As Moulton continued his assault, Taylor advanced his entire line, including Walker's division, in support. Confederate dismounted cavalry went to the Union flanks. The time that Banks called for support is controversial, but these men did not arrive in time to stop the front from being surrounded. Franklin set up a second line with artillery at the back of the initial fighting. These men, too, were eventually put in flight when faced with superior numbers. Some wagons overturned on the narrow road in the Union rear, and the Union artillery was captured. Confederate soldiers halted to loot some of the Union wagons. The Battle of Mansfield was over. In all, the Federals suffered 3,200 casualties, the Confederates a mere 1,000. The Battle of Mansfield, also known as the Battle of Sabine Cross-Roads or Pleasant Grove, on April 9, 1864 in De Soto Parish, Louisiana, was the first major clash of the Unions Red River campaign. ...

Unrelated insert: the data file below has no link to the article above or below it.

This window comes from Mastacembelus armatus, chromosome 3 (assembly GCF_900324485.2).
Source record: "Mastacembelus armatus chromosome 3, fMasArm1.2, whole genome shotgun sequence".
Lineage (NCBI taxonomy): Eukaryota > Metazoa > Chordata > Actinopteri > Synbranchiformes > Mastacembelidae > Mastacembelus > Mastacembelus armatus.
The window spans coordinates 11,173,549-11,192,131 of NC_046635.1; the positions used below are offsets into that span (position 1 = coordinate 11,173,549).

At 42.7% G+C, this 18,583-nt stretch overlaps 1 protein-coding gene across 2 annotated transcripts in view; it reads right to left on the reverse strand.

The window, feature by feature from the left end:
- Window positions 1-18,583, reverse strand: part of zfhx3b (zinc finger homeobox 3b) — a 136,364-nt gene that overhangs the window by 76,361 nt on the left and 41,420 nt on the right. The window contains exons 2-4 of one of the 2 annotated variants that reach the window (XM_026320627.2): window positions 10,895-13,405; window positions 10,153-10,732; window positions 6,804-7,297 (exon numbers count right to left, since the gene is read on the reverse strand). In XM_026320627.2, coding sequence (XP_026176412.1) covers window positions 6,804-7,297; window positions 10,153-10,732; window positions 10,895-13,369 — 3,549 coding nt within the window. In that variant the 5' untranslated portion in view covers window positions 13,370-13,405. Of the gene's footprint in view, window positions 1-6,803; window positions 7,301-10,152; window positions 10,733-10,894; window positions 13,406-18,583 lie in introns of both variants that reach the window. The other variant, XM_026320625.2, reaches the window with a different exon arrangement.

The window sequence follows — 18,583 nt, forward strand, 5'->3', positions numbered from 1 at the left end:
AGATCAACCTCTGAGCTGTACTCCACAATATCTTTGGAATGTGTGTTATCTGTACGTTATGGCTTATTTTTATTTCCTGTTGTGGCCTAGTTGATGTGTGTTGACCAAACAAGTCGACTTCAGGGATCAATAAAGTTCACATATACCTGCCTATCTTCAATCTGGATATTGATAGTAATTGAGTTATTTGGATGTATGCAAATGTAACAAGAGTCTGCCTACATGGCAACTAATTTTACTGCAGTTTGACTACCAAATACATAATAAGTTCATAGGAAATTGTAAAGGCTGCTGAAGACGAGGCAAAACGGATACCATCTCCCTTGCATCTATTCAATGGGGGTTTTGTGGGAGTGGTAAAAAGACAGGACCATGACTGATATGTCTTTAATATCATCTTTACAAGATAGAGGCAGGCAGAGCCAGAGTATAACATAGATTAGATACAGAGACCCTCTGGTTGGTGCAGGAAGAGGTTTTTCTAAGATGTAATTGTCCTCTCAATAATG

As Confederate command and control was reestablished for the pursuit, the men ran into a third Union force under General William Emory of about 5,800 men sitting atop a ridge overlooking Chatman's Bayou as ordered there by Banks and Franklin. The Union side called this Pleasant Grove. As night fell, it was clear Banks's men had repulsed the attempts to take this location, but the Federals did not have control of the precious water. April 9, the next day, Taylor learned that Banks had retreated back to Pleasant Hill. The lack of water and questions as to whether General A. J. Smith could bring up his men were probably the principal reasons for the withdrawal. April 9 is the 99th day of the year in the Gregorian calendar (100th in leap years). ...